Home Brew Malt Germination

Barley is the primary ingredient of beer and pretty much all malts are derived from this one single grain… there are of course some exceptions like wheat and rye malt among others, which are made from wheat and rye grains respectively…

But what exactly is Germination?

Let’s just say that without germination, there ain’t no malt… If you take the barley grain by itself and you do nothing to it, then it’s just that, a pure grain of barley… although we homebrewers like to call this barley, un-malted barley…

If on the other hand, you take barley and you soak it, the grain will start to germinate, which means it begins to sprout or develop into a plant… I guess that’s what happens to seeds when you add water to them… (go figure)…

Anyways…

This is what malting is all about, except, the grain is not allowed to sprout or fully germinate… the grain is only allowed to develop long enough so that the nutrients become available for brewers. More specifically we are looking for the starches which will be converted into sugars, but also break down large proteins into more soluble proteins.

The extent to which germination is allowed in a grain is called modification. So whenever you hear about a highly modified malt, it means that the grain was going through the process of germination longer… why is this important?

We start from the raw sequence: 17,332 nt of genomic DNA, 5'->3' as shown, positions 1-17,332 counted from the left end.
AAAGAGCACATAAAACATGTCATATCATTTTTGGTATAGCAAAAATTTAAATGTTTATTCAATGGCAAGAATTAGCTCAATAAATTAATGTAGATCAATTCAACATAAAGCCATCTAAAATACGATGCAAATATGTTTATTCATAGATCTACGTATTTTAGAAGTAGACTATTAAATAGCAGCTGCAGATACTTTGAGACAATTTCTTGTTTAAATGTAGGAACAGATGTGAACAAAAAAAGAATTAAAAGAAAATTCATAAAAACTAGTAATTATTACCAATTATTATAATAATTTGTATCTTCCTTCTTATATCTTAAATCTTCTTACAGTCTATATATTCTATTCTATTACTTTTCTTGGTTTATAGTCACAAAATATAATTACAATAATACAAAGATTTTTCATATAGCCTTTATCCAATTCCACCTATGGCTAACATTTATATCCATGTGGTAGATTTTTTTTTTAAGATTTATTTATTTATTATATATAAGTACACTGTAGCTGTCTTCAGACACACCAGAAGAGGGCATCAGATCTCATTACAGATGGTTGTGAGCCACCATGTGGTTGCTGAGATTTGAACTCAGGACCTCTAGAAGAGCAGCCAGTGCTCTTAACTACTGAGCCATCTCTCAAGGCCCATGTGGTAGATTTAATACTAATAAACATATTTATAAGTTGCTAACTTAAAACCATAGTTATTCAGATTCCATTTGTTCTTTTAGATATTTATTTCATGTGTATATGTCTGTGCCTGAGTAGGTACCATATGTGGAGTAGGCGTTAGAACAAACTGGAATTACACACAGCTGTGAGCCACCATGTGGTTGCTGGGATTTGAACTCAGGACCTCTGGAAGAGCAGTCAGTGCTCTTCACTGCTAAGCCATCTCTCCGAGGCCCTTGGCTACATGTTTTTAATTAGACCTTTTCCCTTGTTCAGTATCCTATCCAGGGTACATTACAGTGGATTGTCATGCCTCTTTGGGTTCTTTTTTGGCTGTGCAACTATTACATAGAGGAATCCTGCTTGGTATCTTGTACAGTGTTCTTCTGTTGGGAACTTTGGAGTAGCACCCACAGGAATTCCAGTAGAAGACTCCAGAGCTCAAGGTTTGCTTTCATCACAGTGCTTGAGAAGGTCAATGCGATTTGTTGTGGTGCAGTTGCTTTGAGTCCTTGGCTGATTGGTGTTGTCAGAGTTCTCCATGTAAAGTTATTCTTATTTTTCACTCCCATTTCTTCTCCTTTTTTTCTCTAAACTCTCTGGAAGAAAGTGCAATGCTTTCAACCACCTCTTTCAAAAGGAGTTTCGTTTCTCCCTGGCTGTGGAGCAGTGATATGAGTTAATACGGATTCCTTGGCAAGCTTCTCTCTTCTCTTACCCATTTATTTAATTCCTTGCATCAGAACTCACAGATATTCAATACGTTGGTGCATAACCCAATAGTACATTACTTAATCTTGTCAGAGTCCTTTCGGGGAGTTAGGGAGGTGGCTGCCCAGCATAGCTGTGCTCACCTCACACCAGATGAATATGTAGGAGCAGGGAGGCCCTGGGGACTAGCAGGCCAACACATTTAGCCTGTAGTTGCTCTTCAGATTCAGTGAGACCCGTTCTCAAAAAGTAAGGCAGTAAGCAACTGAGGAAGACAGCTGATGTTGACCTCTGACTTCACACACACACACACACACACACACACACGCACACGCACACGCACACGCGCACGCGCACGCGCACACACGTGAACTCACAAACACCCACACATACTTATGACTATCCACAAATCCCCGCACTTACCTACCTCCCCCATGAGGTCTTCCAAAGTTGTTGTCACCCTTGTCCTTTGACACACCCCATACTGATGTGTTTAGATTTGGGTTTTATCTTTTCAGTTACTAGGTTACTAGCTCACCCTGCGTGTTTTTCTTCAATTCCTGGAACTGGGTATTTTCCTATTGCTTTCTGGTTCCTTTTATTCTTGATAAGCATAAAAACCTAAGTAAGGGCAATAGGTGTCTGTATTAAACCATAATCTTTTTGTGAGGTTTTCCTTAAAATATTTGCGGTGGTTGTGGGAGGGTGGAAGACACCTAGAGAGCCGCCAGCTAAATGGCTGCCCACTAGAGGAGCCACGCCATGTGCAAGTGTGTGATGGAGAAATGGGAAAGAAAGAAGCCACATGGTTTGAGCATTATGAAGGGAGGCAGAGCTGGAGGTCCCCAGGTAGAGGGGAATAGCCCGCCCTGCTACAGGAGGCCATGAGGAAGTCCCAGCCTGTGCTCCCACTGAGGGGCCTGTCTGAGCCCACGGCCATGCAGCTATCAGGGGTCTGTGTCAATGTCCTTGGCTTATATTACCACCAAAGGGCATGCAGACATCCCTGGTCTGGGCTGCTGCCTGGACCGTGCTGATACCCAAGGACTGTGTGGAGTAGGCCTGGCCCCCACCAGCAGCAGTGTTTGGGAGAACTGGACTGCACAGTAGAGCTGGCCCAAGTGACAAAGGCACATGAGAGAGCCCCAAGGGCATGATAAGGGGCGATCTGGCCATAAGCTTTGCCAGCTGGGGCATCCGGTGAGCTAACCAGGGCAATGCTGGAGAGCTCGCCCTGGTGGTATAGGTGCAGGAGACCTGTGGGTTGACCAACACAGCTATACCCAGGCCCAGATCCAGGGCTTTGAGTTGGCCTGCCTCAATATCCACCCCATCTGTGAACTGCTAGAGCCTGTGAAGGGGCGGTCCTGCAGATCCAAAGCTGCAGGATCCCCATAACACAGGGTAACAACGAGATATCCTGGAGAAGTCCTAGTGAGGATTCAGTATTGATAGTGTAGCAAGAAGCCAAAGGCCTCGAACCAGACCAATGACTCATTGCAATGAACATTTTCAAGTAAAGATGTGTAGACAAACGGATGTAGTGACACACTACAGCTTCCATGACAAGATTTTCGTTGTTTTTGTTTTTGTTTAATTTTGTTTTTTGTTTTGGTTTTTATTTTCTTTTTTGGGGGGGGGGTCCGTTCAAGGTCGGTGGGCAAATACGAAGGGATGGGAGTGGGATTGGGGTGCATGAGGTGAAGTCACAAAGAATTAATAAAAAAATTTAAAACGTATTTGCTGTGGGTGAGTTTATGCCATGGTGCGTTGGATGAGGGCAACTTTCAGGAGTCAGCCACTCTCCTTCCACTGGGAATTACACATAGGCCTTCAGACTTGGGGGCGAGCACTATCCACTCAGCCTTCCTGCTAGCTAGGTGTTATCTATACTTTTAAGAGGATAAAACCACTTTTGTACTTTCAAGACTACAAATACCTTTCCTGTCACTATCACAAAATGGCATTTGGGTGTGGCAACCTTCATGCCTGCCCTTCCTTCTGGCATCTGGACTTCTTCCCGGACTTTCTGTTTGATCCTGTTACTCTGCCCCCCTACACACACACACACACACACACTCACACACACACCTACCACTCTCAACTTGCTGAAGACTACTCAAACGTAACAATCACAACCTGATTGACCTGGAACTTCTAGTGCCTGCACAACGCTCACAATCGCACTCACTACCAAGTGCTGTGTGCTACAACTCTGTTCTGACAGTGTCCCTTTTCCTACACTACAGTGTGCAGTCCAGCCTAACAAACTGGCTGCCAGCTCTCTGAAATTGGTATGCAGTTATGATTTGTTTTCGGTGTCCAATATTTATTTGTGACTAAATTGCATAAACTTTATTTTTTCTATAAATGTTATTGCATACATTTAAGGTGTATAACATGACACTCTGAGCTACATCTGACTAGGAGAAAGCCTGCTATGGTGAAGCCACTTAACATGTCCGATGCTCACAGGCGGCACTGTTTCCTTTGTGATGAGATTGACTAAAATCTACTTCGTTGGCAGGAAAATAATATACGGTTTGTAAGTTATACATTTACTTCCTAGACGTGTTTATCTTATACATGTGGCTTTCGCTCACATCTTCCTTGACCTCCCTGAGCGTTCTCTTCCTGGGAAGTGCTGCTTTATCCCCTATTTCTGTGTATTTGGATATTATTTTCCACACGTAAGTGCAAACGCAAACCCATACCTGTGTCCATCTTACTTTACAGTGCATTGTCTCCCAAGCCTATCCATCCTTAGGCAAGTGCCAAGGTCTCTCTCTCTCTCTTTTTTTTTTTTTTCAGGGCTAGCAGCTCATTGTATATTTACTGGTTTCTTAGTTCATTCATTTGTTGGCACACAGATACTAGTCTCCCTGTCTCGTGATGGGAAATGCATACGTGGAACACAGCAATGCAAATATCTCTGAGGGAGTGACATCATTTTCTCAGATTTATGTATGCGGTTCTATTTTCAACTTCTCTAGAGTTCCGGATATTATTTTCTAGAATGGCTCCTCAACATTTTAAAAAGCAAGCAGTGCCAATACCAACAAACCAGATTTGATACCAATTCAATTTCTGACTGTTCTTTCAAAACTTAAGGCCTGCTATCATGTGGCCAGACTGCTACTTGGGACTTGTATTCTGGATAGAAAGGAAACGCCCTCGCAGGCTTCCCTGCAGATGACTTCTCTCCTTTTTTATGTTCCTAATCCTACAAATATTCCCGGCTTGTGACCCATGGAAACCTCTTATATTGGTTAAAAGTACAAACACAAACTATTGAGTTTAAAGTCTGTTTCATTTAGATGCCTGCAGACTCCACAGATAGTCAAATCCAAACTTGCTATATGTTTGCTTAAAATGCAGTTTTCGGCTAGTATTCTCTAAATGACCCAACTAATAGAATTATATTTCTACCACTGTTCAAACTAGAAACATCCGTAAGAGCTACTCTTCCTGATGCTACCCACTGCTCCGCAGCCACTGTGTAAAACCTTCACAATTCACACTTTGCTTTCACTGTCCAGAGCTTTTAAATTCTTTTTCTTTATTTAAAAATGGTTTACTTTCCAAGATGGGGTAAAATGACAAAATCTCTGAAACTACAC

Well, for extract brewers this is just Chinese and it doesn’t mean crap since we are using Extract, but whenever you decide to move up to all-grain and start looking at different malts to mash and stuff, then just know that highly modified malts are easier to brew with as far as converting starches into sugar. Less modified malts will require other mashing techniques to help convert the sugars…

So that’s pretty much what germination is all about…

You can see germination first hand by taking a bean and throwing it into a styrofoam cup with water and within a few days you’ll see a little plant grow… or you can take some spelt grains and soak in water and let them dry over and over and you’ll see them sprout… that’s pretty much the same thing done by malsters when it comes to germinating malt, whether it’s barley, wheat, rye, etc.

To stop the grains from growing into a plant, the malsters will throw the grains into a kiln, which is much like an oven used to dry up the grains and stop the germination process. Kilns are also used to dry hops before they are packaged into whole leaf, plugs or pellet hops… otherwise you’d be getting wet hops, which by the way make some really good beers as well!…

Anyways, when the grains come out of these kilns they come out as base malts depending on the temperature at which it was kilned (heated)… Some malts are not kilned and go straight into roasting and that’s how you get all kinds of specialty malts.

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